The study also showed that the average young person was around ten years old when their parent was incarcerated. The study’s findings support that disruptions in the family unit, including changes in primary caregiver or housing, can lead to foregone health care, or barriers to seeking preventative care. Seeking health care in emergency departments (ED), signals seeking care after a health problem has worsened and points to the economic realities for most families experiencing parental incarceration. Heard-Garris et al point out how “[h]igher frequencies of ED use is not unexpected due to the health conditions ACE-exposed populations experience, in addition to the numerous social and economic barriers to primary care…” They also point to the reality that “financially stressed families have access to fewer resources that allow them to model good health behavior in children.”

Further, Heard-Garris et al underscore the need for our systems to better support parents and their children and how the failure to do so leads families to forego care in yet another system, the health care system. They state that:

parents and children who have experienced a history of negative interaction with institutions, such as the criminal and child welfare systems, may be less likely to interact with other systems, such as the health care system, because of fear of surveillance and formal record keeping.

These realities may lead youth as they age to continue to avoid preventative health care and health care systems altogether.

Overall, the study points to the need for more studies on the barriers to health care and studies to determine the causes for the under-utilization of care. As well as the need to prioritize interventions that increase preventative health care use and improve healthy behaviors for children who experience parental incarceration. As the long-term consequences of parental incarceration may impact generations to come, they recommend:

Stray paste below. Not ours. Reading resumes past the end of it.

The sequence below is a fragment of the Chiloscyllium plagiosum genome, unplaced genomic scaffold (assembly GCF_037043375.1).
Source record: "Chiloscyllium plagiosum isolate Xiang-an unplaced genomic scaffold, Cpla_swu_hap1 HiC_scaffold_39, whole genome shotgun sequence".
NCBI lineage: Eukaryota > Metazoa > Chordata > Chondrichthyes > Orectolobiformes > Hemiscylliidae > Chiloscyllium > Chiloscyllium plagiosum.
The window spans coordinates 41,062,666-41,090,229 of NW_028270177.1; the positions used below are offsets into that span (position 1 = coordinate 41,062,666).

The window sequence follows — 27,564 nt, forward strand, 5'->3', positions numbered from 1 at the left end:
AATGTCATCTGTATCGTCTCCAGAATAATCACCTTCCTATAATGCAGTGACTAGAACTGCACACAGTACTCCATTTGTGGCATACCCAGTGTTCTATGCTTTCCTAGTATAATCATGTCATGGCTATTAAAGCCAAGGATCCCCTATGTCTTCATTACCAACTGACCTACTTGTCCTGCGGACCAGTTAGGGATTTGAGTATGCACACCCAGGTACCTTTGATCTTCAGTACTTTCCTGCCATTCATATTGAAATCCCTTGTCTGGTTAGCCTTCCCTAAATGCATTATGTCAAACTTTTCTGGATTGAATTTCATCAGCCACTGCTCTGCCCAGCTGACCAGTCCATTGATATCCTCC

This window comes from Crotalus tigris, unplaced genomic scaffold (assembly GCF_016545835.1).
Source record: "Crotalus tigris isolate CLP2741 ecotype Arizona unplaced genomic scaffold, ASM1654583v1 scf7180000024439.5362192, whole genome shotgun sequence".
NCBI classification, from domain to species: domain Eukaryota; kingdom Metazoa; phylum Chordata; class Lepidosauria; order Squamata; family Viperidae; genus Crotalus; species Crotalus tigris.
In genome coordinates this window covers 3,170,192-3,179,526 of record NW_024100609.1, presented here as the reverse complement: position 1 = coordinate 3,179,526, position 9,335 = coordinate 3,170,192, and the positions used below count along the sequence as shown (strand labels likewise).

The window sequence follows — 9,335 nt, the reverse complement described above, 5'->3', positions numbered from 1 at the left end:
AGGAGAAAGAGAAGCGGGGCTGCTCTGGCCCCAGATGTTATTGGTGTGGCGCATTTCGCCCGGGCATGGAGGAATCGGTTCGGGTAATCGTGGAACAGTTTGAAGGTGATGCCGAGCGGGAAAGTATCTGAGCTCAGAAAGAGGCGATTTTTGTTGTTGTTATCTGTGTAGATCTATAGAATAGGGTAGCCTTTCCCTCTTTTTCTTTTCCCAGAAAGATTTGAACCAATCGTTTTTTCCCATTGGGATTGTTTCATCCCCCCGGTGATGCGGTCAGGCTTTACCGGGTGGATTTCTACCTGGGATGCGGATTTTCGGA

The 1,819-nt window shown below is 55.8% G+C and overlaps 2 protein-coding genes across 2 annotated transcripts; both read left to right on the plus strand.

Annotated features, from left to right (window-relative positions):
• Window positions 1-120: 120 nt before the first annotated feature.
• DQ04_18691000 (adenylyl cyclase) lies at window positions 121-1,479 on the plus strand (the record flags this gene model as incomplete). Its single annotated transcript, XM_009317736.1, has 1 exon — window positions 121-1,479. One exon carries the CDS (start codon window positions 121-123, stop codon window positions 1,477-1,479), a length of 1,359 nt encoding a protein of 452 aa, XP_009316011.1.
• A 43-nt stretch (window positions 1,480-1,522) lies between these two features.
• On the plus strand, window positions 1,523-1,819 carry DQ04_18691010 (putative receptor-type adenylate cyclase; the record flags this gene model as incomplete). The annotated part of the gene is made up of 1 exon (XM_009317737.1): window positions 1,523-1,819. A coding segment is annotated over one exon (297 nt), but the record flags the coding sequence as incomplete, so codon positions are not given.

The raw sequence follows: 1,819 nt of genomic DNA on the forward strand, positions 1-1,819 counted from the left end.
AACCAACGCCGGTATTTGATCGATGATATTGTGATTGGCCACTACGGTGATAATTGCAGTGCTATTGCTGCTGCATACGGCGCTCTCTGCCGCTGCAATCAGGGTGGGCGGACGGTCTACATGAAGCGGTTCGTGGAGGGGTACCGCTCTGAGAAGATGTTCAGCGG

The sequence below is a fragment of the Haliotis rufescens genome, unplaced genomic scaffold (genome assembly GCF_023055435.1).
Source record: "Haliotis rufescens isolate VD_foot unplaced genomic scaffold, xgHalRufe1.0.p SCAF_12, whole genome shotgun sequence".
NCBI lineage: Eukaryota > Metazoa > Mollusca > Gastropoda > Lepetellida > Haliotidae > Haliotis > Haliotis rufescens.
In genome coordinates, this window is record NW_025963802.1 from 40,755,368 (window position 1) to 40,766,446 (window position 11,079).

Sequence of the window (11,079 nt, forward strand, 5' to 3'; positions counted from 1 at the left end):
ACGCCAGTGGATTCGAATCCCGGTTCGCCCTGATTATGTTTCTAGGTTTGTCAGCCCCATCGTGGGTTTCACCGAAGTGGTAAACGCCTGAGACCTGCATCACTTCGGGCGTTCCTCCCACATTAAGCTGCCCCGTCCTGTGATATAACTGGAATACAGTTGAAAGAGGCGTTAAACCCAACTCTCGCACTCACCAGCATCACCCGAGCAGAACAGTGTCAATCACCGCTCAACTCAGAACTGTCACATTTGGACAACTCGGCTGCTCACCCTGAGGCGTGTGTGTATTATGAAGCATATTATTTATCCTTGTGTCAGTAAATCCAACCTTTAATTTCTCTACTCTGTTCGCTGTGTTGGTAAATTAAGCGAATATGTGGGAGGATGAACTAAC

• Existing partnerships between government organizations, community organizations, and health care organizations that provide services to children should prioritize access to preventative health care.
  • ACE screenings by pediatricians.
  • Group medical visits for children impacted by parental incarceration.
  • Preventative education on healthy behaviors.
  • Increased patient-provider trust, community building and support.

Most importantly, however, the study’s conclusions include recommendations for policy makers to:

  • Reduce incarceration rates by changing the policies leading to mass incarceration, e.g. touch on crime policies and the war on drugs.

And

  • Help children maintain contact with their incarcerated parent.

The study does not address the fact that the sample population was seeking care before the Affordable Care Act (ACA), and whether these results would be similar now assuming that more families and children would have greater access to health coverage. Either way, this study homes in the importance of measures such as the ACA in reducing barriers to health care generally, but particularly for historically and currently marginalized communities that are more likely to experience parental incarceration.

In light of these findings, the following resources may be helpful for pediatricians, social workers, teachers, attorneys who often engage with children of incarcerated parents:

 

 

 

 

Riley Hewko, Esq.